Weather hits Scotland’s farmers and crofters hard

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The prolonged spell of wet weather from June through September is continuing to hit Scotland’s farmers and crofters hard.

At the Union’s Board of Directors meeting, held in head office at Edinburgh yesterday (Tuesday, September 26), members representing every region of Scotland outlined a growing list of problems being created by the persistent rainfall.

These include:

Substantial amounts of cereal and potato harvest still to be completed and ground conditions are making ploughing and planting of winter crops difficult.

Significant volumes of straw still to be baled, leaving livestock farmers short of winter bedding.

Many areas report silage-making still to be carried out and stocks are short.

With cattle already in winter housing, slurry stores are filling with ground conditions preventing spreading from taking place.

NFU Scotland’s President Andrew McCornick has visited all regions in recent weeks and will re-visit the worst-affected areas in early October.

Today’s announcement from Scottish Government that the application deadline to the Scottish Upland Sheep Support Scheme is to be extended to 30 November follows the Union writing to Scottish Government in early September highlighting the difficulties hill farmers and crofters were having in carrying out routine work.

NFUS has also raised with Scottish Government the problems many farmers are experiencing in complying with the Greening element of their support claims, from planting green cover ahead of the deadline to sowing crops to allow compliance with the ‘three-crop rule’.

The Union has also formally requested that, for those livestock farmers in Nitrate Vulnerable Zones whose closed period on spreading slurry is due to start on 15 October that this is delayed to 30 October.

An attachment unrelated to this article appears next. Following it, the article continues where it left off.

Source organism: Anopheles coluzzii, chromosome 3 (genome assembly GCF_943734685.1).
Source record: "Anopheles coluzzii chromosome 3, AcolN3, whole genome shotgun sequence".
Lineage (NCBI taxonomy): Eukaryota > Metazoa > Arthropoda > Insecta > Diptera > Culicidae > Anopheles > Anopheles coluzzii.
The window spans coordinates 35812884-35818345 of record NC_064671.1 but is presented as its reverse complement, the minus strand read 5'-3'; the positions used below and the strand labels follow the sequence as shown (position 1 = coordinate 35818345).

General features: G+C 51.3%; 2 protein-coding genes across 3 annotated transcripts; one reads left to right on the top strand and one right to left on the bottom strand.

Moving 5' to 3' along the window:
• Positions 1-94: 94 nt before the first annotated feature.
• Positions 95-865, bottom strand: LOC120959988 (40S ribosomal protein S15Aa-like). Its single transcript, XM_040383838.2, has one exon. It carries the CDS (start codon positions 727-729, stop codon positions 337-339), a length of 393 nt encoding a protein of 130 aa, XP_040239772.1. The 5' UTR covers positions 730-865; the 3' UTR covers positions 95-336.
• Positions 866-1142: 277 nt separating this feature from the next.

NFU Scotland President Andrew McCornick said: “Farmers and crofters are well used to dealing with the weather but this year, more than most, the elements are truly testing their resilience. Yesterday’s board meeting saw farmers from Shetland to Stranraer confirm that all parts of Scotland are being challenged by the ongoing wet weather.

“Everything is proceeding on a stop/start basis, as they dodge between the rain to make the most of any dry spell, and that is only adding to the frustration.

“The reality is that the weather will add cost for all. Cereal growers face a costly drying bill so that their crops can be safely stored without spoiling. Livestock keepers, with some herds already housed, will need more winter feed and bedding while facing difficulties in spreading slurry. We hope that, for those in NVZ areas who see the closed period for spreading looming, that we can secure an extension.

“It’s always a major headache in the planning of arable rotations when there is a sustained period of poor weather through the late summer and autumn. That issue is compounded by the blunt demands of the crop diversification requirements under Greening. This is one of the reasons that we think the so-called three crop rule should be dismantled.

“On green cover, the Scottish Government has reminded us that farmers can put their green cover into a different field than originally planned – but they do need to tell their local office that they are doing so. Secondly, establishment of the cover does not need to be by drilling; broadcasting seed is an acceptable alternative.

“Any members concerned about meeting the green cover requirement are urged to contact their regional manager to discuss the matter.”